Startup to provide internet using small GEO satellites


1. What happened?

Astranis, a San Francisco-based startup, has raised $18 million in Series A funding and plans to provide broadband internet access using small satellites (smallsats) in geostationary (GEO) orbit. The funding was led by Silicon Valley venture capital firm Andreessen Horowitz. Others in the funding round include Y Combinator, Fifty Years, Refactor Capital and Indicator Fund.

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2. What will the funding go to?

The funding will be used to develop the first smallsat. The company plans to develop dozens of smallsats that can each provide 10 gigabits per second of capacity. The smallsats can provide internet access to underserved areas, more cost-effectively than traditional large GEO satellites or constellations of low Earth orbit smallsats.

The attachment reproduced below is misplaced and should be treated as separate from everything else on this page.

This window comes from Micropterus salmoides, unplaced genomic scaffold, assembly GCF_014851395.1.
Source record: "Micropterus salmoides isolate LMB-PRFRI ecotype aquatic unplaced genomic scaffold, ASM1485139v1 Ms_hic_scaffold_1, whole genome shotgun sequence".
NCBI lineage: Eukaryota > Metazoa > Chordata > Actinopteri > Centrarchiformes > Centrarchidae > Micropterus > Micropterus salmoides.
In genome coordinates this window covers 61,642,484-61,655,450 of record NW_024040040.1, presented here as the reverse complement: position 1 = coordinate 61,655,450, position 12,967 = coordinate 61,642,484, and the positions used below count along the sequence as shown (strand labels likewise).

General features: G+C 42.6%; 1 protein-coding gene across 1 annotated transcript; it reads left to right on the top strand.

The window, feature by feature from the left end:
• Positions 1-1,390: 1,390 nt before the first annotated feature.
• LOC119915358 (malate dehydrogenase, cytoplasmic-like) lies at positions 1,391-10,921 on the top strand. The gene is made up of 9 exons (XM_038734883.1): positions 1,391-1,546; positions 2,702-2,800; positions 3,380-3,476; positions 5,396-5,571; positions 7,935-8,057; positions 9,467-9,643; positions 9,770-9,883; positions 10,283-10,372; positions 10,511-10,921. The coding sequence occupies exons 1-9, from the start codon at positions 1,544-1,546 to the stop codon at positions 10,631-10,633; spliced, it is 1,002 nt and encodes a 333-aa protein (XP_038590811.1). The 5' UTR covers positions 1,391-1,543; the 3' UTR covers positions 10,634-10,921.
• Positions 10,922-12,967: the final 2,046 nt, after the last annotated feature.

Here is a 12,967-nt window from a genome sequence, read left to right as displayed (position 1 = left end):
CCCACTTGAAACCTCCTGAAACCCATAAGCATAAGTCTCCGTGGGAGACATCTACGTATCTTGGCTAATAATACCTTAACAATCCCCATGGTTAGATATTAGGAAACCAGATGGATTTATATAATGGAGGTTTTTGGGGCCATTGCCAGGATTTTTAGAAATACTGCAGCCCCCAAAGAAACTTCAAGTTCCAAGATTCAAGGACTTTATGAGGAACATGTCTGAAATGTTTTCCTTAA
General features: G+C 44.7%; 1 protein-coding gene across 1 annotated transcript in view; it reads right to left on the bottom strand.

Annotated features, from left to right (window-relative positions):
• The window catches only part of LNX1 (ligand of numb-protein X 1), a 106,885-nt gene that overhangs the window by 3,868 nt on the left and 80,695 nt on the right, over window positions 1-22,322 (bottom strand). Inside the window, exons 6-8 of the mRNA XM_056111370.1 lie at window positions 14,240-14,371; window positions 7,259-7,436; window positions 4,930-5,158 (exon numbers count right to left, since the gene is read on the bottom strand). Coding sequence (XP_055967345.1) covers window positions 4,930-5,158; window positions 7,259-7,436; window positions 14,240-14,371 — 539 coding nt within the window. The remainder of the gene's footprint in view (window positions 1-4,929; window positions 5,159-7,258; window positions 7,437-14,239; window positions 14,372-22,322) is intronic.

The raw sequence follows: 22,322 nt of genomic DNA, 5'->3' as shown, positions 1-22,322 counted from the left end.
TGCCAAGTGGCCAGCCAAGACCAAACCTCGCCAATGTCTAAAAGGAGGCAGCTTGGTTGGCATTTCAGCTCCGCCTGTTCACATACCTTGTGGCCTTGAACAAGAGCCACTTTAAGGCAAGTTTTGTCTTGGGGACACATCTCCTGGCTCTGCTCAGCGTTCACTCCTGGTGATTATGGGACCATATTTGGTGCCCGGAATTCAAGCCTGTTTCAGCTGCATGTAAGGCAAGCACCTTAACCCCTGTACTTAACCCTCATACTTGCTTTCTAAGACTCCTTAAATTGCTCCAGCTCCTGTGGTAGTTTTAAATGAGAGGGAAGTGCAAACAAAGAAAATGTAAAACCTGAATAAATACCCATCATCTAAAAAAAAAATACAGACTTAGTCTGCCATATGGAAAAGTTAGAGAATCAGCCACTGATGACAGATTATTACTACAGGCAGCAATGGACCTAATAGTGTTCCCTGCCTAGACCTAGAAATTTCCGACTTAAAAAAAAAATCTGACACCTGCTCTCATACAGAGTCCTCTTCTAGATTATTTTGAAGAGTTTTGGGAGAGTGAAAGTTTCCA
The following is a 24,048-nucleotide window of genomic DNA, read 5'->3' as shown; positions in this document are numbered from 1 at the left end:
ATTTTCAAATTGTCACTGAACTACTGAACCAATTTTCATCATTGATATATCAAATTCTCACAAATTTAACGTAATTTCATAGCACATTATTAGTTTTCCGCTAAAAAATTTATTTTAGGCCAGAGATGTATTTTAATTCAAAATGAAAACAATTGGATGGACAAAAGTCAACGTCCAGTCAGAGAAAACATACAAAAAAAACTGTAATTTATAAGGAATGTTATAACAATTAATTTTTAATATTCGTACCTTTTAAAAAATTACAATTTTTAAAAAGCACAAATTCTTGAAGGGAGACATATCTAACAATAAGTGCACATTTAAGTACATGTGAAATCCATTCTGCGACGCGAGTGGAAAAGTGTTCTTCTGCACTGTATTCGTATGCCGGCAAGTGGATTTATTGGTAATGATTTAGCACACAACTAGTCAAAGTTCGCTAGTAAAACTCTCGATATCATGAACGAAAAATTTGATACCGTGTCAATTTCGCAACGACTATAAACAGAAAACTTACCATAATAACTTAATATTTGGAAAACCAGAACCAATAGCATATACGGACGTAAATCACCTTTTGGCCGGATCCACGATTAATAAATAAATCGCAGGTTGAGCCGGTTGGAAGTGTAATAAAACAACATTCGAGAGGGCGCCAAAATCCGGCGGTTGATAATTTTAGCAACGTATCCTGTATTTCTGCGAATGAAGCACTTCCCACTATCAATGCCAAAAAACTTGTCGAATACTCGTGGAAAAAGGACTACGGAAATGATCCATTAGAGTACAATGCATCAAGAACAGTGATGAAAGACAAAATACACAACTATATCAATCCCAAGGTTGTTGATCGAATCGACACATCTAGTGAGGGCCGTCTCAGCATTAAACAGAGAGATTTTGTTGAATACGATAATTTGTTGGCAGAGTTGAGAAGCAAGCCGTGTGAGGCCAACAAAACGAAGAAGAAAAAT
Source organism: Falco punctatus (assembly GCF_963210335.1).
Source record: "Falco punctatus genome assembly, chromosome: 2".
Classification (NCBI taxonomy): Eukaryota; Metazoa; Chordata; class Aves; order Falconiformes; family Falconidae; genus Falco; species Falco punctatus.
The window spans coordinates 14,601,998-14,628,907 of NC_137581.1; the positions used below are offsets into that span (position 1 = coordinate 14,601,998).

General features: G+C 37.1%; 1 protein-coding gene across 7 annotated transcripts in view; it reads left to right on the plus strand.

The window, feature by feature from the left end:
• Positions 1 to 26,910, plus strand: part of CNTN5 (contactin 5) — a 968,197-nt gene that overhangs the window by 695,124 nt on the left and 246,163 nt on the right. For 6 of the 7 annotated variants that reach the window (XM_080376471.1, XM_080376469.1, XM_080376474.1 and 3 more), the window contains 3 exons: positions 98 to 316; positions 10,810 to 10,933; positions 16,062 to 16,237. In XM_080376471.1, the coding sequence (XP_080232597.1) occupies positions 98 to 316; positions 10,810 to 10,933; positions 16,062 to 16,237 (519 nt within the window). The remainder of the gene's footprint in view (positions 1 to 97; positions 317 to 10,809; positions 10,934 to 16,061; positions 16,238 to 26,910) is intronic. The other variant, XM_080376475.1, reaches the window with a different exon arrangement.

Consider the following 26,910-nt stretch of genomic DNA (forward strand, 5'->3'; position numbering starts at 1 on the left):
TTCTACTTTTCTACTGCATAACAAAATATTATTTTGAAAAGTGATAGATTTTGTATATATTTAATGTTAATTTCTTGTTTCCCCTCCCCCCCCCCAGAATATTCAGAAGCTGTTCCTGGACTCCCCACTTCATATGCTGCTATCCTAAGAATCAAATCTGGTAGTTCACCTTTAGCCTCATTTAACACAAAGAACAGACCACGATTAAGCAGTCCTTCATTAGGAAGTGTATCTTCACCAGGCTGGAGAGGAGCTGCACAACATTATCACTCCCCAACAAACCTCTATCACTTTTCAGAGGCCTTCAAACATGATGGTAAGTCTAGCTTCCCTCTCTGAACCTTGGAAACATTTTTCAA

3. Astranis ...

“We’ve taken a lot of these new approaches around small satellites and applied them to solve this problem in telecommunications,” said John Gedmark, chief executive of Astranis and former executive director of the Commercial Spaceflight Federation, in an interview. Gedmark is one of the co-founders of Astranis, along with Ryan McLinko, the company’s chief technology officer.

Astranis currently has 20 employees, and looks to grow to about 30 in the next year and 40 to 50 by the time the company’s first operational satellite is in orbit, Gedmark said. The company is building out a 15,000-square-foot facility in San Francisco that will serve as the manufacturing facility for the satellites.


4. Have they tested anything?

The company tested a payload on an experimental CubeSat, DemoSat-2, which launched on an Indian Polar Satellite Launch Vehicle (IPSLV) in January. “Everything on the satellite worked perfectly,” he said, including a test of its ability to perform “full broadband comms” during a ground station pass last month.